Last night Benjamin and I tried to watch Inglourious Basterds, a long in coming Tarantino film about Nazi occupied France during WWII. The opening 15 minutes or so (warning: minor spoiler ahead) is centered on a Nazi commander’s visit to a family in the French countryside, the home of a dairy farmer that is harboring a family of Jews. After a drawn out conversation in which the commander mocks the farmer and maligns the Jewish people, he proceeds to threaten the farmer and his family enough that the farmer admits to hiding the Jewish family. The Nazis storm in, shoot up the floor, kill all of the Jewish family except one girl that escapes, and then the movie cuts to Brad Pitt talking to Allied Jewish soldiers about revenge and killing Nazis.
I couldn’t handle it. Hiding my face under my grandmother’s quilt, I asked Benjamin if we could spend our night doing something other than watching this particular movie. I then proceeded to apologize for not being able to watch the film, and then explain why it bothered me so. But later that night, Benjamin and I both realized that war shouldn’t be humorous entertainment, and that maybe my reaction wasn’t unreasonable at all.
The particular sequence of events in Inglourious Basterds wasn’t really what upset me. It’s the fact that so many people, Americans in particular, seem to think of Nazis and the many other happenings in WWII as an isolated incident, something horrific and painful, but somewhat of a blip in the history of the United States if not the Western world. But it’s not. War is happening right now. American soldiers are occupying Middle Eastern nations right now. Villages are burning, people are dying, bombs are going off RIGHT NOW. War and terror and evil acts are not something of the past, they are a very real part of our present.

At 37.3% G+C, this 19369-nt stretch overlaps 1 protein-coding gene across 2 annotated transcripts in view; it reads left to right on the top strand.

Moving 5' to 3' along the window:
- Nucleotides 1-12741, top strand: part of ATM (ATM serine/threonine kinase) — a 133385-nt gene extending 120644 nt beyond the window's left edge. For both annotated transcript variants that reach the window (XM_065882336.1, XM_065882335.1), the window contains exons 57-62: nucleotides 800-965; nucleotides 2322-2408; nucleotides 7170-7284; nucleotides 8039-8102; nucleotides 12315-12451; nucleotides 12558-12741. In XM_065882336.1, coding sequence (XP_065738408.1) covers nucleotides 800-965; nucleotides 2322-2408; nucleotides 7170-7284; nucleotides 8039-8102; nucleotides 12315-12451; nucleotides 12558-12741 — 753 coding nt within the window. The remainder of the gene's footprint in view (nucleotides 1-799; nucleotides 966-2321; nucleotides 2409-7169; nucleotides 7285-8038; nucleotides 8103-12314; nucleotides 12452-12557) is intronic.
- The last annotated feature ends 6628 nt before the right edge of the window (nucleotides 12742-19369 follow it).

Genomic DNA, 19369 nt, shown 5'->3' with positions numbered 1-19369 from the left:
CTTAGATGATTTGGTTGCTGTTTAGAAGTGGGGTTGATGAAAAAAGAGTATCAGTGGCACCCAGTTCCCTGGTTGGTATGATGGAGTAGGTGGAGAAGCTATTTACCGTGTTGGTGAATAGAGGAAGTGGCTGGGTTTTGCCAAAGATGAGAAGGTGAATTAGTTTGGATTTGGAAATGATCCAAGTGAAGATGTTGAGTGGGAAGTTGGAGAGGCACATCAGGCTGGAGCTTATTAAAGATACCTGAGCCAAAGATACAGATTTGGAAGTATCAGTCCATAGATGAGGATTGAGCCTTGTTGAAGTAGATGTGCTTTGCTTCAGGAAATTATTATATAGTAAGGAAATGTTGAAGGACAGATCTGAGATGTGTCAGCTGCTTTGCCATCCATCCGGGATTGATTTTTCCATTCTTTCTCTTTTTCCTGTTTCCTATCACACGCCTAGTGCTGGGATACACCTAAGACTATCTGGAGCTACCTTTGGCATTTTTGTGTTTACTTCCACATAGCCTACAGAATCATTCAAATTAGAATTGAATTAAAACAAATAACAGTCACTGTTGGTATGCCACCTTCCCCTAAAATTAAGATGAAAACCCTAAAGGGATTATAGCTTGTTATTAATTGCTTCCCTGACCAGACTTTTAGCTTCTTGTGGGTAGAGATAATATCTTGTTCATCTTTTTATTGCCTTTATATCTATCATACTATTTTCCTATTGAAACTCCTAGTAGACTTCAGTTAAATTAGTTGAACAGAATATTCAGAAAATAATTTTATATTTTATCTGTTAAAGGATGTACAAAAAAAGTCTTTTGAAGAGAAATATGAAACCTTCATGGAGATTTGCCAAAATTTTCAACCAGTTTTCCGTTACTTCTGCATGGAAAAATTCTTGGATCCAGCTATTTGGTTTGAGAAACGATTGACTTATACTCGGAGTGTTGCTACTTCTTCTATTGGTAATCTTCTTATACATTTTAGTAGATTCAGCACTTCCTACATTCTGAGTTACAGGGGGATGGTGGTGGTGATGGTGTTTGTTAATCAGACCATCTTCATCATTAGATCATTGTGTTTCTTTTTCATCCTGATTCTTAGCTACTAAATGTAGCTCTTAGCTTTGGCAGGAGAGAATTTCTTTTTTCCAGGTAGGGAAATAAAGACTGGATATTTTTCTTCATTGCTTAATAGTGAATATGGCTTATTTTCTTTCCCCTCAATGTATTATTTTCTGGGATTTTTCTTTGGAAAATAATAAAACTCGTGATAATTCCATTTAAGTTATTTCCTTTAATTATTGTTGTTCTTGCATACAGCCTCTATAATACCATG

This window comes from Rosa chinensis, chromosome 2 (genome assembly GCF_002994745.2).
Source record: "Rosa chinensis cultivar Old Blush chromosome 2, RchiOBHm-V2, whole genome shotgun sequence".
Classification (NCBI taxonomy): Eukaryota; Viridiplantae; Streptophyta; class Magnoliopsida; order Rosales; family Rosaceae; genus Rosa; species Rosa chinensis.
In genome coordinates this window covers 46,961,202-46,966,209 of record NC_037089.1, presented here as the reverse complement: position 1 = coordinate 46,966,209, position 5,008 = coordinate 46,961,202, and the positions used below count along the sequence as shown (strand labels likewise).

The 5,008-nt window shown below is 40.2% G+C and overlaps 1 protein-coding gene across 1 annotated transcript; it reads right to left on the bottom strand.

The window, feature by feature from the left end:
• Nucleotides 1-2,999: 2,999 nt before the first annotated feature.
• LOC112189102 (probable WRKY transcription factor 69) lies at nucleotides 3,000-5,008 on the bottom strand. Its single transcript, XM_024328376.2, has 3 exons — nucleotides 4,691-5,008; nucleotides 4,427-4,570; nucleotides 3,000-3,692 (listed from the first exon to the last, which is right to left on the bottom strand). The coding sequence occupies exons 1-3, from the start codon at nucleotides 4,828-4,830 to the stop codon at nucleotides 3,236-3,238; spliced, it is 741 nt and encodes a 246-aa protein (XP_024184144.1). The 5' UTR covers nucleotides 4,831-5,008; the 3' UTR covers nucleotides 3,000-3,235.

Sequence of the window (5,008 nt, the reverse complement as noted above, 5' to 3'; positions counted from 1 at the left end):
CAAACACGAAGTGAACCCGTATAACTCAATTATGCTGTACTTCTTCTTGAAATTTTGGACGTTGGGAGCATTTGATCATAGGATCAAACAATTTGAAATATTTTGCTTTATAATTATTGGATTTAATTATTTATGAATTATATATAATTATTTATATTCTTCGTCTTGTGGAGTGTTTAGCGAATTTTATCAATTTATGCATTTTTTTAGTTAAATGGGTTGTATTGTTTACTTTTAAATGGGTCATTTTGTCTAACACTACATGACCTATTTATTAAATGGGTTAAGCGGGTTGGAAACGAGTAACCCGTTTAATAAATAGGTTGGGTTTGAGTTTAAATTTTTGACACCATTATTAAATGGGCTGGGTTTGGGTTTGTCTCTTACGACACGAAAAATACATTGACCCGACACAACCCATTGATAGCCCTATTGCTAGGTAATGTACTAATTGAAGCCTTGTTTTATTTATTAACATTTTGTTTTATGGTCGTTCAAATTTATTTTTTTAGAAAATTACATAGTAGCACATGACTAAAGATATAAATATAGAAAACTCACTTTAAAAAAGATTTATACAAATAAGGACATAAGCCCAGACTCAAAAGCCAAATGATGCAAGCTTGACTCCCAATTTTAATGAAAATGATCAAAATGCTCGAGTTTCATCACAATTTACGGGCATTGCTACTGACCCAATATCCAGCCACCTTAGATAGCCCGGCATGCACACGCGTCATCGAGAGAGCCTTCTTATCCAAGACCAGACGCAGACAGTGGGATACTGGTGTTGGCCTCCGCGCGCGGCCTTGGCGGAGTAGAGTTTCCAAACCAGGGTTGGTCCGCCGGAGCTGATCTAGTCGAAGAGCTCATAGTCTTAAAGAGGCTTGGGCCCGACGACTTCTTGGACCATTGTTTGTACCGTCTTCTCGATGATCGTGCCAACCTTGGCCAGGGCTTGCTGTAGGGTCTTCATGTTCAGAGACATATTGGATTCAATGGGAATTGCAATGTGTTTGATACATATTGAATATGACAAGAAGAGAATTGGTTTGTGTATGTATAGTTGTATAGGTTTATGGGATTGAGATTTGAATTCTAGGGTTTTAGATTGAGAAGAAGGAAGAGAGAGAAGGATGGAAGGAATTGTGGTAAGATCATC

And not only are there losses of human life happening right now, we’re also spending an absurd amount of the national budget on conflicts that a large percentage of the country doesn’t support, while wondering how we’re ever going to get out of this recession. Yesterday I signed a petition at Codepink to send to the new Congress urging them to bring our military dollars back home to support education and healthcare rather than killing people for oil thousands of miles away. Petitions are not much, I concede, and I continue to look for ways to more actively subvert the military-industrial complex of our culture. For now I think it is living simply, locally, and with love, always open and aware of possibilities to do more, say more, and act.